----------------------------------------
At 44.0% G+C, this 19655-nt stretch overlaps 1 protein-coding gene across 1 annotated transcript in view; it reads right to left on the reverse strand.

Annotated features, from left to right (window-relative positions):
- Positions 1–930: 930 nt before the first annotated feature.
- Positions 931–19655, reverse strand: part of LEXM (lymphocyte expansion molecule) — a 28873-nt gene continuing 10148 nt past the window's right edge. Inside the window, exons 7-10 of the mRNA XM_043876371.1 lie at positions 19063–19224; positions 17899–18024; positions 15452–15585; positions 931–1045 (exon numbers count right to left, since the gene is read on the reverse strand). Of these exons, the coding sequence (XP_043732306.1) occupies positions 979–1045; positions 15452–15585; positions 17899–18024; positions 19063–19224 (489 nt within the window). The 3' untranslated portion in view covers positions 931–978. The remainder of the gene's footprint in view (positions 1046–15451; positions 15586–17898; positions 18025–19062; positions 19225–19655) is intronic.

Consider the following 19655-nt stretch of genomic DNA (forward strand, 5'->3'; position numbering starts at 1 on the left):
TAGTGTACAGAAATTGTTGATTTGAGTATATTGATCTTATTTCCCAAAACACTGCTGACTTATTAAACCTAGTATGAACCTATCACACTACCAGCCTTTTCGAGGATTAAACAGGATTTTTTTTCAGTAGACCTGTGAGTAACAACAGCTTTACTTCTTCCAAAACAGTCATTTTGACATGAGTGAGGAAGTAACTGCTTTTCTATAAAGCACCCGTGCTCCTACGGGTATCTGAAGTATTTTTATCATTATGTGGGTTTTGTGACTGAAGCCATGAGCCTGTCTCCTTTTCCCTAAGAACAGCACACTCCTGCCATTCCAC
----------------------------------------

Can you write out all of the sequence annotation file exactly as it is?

At 44.0% G+C, this 19655-nt stretch overlaps 1 protein-coding gene across 1 annotated transcript in view; it reads right to left on the reverse strand.

Annotated features, from left to right (window-relative positions):
- Positions 1–930: 930 nt before the first annotated feature.
- Positions 931–19655, reverse strand: part of LEXM (lymphocyte expansion molecule) — a 28873-nt gene continuing 10148 nt past the window's right edge. Inside the window, exons 7-10 of the mRNA XM_043876371.1 lie at positions 19063–19224; positions 17899–18024; positions 15452–15585; positions 931–1045 (exon numbers count right to left, since the gene is read on the reverse strand). Of these exons, the coding sequence (XP_043732306.1) occupies positions 979–1045; positions 15452–15585; positions 17899–18024; positions 19063–19224 (489 nt within the window). The 3' untranslated portion in view covers positions 931–978. The remainder of the gene's footprint in view (positions 1046–15451; positions 15586–17898; positions 18025–19062; positions 19225–19655) is intronic.

Consider the following 19655-nt stretch of genomic DNA (forward strand, 5'->3'; position numbering starts at 1 on the left):
TAGTGTACAGAAATTGTTGATTTGAGTATATTGATCTTATTTCCCAAAACACTGCTGACTTATTAAACCTAGTATGAACCTATCACACTACCAGCCTTTTCGAGGATTAAACAGGATTTTTTTTCAGTAGACCTGTGAGTAACAACAGCTTTACTTCTTCCAAAACAGTCATTTTGACATGAGTGAGGAAGTAACTGCTTTTCTATAAAGCACCCGTGCTCCTACGGGTATCTGAAGTATTTTTATCATTATGTGGGTTTTGTGACTGAAGCCATGAGCCTGTCTCCTTTTCCCTAAGAACAGCACACTCCTGCCATTCCAC